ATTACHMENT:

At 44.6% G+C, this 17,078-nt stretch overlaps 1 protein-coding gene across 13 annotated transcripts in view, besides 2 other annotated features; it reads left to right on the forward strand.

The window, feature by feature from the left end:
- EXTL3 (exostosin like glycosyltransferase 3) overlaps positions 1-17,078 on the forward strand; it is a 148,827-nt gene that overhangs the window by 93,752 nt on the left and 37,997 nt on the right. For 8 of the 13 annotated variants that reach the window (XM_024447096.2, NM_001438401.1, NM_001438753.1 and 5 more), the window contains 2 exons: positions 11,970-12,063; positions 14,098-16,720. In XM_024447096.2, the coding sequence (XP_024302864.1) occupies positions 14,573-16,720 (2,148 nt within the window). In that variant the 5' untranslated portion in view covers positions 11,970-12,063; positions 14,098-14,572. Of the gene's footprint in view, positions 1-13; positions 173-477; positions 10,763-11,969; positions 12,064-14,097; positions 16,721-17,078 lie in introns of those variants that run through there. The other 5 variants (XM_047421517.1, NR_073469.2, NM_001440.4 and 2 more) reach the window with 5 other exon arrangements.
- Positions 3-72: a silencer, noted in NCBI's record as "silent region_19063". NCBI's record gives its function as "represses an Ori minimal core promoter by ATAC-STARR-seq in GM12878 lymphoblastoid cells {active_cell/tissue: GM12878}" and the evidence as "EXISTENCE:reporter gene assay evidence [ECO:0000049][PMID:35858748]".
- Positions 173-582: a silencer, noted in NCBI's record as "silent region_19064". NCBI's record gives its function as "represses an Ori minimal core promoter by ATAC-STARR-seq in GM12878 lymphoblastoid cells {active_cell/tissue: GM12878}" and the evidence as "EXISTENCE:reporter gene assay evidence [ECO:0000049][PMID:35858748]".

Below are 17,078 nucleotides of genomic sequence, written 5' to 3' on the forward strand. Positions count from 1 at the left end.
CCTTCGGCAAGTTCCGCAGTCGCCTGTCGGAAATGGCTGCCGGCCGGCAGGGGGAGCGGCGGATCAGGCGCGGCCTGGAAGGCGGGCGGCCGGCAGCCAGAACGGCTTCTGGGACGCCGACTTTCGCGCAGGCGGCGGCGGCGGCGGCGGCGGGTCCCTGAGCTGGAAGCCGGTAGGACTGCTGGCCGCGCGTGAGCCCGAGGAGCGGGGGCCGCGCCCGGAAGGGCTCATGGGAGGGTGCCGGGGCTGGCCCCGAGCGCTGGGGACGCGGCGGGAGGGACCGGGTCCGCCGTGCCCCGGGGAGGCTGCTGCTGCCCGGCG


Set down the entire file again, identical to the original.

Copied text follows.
At 44.6% G+C, this 17,078-nt stretch overlaps 1 protein-coding gene across 13 annotated transcripts in view, besides 2 other annotated features; it reads left to right on the forward strand.

The window, feature by feature from the left end:
- EXTL3 (exostosin like glycosyltransferase 3) overlaps positions 1-17,078 on the forward strand; it is a 148,827-nt gene that overhangs the window by 93,752 nt on the left and 37,997 nt on the right. For 8 of the 13 annotated variants that reach the window (XM_024447096.2, NM_001438401.1, NM_001438753.1 and 5 more), the window contains 2 exons: positions 11,970-12,063; positions 14,098-16,720. In XM_024447096.2, the coding sequence (XP_024302864.1) occupies positions 14,573-16,720 (2,148 nt within the window). In that variant the 5' untranslated portion in view covers positions 11,970-12,063; positions 14,098-14,572. Of the gene's footprint in view, positions 1-13; positions 173-477; positions 10,763-11,969; positions 12,064-14,097; positions 16,721-17,078 lie in introns of those variants that run through there. The other 5 variants (XM_047421517.1, NR_073469.2, NM_001440.4 and 2 more) reach the window with 5 other exon arrangements.
- Positions 3-72: a silencer, noted in NCBI's record as "silent region_19063". NCBI's record gives its function as "represses an Ori minimal core promoter by ATAC-STARR-seq in GM12878 lymphoblastoid cells {active_cell/tissue: GM12878}" and the evidence as "EXISTENCE:reporter gene assay evidence [ECO:0000049][PMID:35858748]".
- Positions 173-582: a silencer, noted in NCBI's record as "silent region_19064". NCBI's record gives its function as "represses an Ori minimal core promoter by ATAC-STARR-seq in GM12878 lymphoblastoid cells {active_cell/tissue: GM12878}" and the evidence as "EXISTENCE:reporter gene assay evidence [ECO:0000049][PMID:35858748]".

Below are 17,078 nucleotides of genomic sequence, written 5' to 3' on the forward strand. Positions count from 1 at the left end.
CCTTCGGCAAGTTCCGCAGTCGCCTGTCGGAAATGGCTGCCGGCCGGCAGGGGGAGCGGCGGATCAGGCGCGGCCTGGAAGGCGGGCGGCCGGCAGCCAGAACGGCTTCTGGGACGCCGACTTTCGCGCAGGCGGCGGCGGCGGCGGCGGCGGGTCCCTGAGCTGGAAGCCGGTAGGACTGCTGGCCGCGCGTGAGCCCGAGGAGCGGGGGCCGCGCCCGGAAGGGCTCATGGGAGGGTGCCGGGGCTGGCCCCGAGCGCTGGGGACGCGGCGGGAGGGACCGGGTCCGCCGTGCCCCGGGGAGGCTGCTGCTGCCCGGCG